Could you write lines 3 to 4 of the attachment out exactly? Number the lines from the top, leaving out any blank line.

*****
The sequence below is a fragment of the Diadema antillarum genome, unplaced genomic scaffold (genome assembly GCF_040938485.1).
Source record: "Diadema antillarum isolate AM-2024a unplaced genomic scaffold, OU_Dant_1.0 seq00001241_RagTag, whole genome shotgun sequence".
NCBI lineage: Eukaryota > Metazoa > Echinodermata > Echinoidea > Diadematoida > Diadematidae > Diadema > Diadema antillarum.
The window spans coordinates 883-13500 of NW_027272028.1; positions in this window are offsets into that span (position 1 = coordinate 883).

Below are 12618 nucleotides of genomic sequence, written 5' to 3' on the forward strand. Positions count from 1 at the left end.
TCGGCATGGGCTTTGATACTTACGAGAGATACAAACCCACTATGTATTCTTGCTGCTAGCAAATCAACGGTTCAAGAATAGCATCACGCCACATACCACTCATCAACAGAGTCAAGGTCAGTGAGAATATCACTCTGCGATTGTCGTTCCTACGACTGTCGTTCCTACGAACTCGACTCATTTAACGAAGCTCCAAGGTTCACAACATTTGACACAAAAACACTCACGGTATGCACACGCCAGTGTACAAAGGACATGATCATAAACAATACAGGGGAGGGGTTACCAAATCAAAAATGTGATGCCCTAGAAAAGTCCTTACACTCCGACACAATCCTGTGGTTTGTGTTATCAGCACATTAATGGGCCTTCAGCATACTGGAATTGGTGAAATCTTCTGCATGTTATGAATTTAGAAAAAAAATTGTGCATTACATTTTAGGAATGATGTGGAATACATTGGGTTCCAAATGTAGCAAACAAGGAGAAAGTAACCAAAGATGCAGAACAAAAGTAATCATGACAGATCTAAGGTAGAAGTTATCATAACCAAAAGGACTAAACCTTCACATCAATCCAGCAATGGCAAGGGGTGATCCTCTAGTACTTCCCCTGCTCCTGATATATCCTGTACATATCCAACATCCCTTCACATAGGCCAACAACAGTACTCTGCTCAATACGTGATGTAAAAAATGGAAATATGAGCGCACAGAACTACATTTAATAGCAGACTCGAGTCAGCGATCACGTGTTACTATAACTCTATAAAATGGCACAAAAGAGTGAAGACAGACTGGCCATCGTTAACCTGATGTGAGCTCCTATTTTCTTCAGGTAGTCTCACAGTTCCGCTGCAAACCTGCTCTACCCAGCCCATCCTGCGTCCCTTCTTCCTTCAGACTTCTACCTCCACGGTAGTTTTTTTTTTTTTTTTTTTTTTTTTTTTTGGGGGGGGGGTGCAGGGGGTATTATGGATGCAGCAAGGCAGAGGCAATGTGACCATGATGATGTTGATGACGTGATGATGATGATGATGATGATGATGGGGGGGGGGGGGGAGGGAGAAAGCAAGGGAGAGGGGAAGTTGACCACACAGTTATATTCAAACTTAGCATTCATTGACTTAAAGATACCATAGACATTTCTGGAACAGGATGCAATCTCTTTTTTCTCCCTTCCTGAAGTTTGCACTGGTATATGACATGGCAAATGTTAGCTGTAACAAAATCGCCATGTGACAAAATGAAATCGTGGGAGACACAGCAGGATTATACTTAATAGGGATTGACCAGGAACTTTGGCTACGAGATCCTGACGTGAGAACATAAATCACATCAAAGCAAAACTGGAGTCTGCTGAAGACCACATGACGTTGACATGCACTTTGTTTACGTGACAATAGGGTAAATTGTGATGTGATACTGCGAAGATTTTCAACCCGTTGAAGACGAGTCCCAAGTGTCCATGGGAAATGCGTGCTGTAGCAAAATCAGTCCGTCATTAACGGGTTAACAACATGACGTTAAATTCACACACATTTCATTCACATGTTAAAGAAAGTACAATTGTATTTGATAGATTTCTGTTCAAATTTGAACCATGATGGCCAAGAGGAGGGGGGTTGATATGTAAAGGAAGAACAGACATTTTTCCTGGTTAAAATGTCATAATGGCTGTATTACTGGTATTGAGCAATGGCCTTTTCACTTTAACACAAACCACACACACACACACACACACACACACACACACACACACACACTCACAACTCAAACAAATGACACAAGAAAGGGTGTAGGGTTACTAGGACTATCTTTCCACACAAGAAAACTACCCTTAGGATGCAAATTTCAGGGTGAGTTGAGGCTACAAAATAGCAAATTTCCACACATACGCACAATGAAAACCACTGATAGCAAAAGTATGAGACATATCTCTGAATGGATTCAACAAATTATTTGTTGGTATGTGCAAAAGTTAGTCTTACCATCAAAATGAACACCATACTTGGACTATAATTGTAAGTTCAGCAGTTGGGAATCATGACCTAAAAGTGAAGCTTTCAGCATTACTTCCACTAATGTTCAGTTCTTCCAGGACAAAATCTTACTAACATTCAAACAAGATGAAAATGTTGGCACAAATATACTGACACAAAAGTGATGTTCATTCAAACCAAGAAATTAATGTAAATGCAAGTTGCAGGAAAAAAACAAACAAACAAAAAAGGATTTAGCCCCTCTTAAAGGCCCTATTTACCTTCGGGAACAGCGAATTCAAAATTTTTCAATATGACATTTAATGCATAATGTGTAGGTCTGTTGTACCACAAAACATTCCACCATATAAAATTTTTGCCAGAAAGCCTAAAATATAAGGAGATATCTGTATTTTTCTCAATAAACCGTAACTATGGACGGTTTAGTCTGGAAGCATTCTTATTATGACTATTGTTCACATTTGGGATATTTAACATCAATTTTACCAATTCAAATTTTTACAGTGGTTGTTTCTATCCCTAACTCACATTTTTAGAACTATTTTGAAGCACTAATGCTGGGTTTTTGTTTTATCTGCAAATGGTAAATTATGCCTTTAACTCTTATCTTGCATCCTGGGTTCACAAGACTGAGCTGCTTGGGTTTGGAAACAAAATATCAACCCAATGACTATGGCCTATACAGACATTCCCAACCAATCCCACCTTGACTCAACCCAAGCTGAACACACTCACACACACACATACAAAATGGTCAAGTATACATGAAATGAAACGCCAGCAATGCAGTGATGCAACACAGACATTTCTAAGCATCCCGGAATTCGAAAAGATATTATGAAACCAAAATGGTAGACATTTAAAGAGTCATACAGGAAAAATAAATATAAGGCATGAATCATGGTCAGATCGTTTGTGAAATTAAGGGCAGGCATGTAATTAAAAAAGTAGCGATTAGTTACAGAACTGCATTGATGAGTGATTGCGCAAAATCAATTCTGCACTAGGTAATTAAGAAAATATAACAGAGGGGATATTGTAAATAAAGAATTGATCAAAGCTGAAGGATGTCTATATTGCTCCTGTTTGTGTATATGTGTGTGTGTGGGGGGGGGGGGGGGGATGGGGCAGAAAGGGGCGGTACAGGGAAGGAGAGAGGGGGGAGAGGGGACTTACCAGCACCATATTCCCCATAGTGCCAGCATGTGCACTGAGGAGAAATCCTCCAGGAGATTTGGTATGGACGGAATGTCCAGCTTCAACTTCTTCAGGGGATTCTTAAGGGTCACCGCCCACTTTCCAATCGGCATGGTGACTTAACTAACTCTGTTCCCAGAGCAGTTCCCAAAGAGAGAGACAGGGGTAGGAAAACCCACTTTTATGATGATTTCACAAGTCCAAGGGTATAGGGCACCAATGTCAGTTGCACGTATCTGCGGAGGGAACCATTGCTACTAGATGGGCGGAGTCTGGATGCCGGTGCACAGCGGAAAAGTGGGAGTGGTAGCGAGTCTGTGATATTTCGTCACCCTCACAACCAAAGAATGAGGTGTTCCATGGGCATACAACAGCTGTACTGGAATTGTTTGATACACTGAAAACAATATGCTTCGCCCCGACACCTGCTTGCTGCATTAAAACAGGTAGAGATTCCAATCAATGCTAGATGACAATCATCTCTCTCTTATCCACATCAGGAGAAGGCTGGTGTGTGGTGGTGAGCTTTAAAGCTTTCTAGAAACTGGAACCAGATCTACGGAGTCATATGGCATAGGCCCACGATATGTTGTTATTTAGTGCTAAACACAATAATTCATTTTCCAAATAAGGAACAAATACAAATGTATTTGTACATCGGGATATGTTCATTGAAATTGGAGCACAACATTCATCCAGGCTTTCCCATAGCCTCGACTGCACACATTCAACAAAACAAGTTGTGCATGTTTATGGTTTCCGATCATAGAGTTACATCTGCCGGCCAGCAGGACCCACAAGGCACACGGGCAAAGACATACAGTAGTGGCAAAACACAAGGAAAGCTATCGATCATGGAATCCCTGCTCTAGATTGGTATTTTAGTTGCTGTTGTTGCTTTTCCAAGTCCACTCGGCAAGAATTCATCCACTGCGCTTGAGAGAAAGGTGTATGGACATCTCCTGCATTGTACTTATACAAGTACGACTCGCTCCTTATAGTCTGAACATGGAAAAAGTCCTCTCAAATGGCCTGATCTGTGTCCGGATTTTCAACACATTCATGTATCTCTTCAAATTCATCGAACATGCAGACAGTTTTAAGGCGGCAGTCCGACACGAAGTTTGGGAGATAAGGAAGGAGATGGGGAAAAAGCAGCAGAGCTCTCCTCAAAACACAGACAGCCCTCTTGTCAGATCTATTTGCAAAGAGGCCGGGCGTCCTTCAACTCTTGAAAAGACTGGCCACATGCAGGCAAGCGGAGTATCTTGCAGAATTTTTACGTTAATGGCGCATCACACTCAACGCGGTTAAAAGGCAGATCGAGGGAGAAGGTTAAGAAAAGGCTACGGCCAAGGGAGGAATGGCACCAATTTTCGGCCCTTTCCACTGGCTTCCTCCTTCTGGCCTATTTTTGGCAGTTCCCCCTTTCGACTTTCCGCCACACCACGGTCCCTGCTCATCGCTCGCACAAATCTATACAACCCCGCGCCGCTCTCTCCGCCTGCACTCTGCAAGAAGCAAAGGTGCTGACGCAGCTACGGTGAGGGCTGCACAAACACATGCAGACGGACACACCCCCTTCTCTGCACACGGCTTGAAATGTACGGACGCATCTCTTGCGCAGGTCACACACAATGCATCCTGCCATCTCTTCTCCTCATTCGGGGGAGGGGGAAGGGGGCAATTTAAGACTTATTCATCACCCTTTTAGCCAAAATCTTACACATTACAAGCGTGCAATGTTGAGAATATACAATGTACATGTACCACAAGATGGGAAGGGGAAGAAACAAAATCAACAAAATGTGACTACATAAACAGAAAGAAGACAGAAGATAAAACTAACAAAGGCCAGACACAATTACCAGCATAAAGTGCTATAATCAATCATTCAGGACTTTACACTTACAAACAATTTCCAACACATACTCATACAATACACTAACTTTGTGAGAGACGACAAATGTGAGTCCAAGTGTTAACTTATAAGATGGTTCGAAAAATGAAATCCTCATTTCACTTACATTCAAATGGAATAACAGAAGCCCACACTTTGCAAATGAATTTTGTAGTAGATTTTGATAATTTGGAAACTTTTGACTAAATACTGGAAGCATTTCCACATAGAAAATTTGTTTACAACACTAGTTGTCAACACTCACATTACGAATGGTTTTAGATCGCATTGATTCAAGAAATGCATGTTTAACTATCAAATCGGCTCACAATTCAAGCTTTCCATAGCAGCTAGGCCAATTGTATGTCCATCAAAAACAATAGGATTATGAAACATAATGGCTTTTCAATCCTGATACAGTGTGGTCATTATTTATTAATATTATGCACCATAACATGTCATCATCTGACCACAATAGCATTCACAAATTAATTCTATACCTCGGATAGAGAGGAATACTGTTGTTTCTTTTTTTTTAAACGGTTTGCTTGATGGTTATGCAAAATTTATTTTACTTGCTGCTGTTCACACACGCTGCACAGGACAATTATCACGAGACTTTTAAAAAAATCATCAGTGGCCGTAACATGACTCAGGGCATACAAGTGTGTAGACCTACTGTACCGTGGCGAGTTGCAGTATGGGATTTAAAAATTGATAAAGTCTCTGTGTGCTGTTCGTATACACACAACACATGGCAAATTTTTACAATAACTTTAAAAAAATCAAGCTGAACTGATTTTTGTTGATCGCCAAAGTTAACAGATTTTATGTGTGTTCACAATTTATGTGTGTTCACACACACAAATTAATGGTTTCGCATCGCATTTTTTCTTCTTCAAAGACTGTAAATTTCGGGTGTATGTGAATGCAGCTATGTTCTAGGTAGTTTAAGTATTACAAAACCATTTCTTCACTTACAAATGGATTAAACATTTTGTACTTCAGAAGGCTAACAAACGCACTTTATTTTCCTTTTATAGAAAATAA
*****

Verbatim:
NCBI lineage: Eukaryota > Metazoa > Echinodermata > Echinoidea > Diadematoida > Diadematidae > Diadema > Diadema antillarum.
The window spans coordinates 883-13500 of NW_027272028.1; positions in this window are offsets into that span (position 1 = coordinate 883).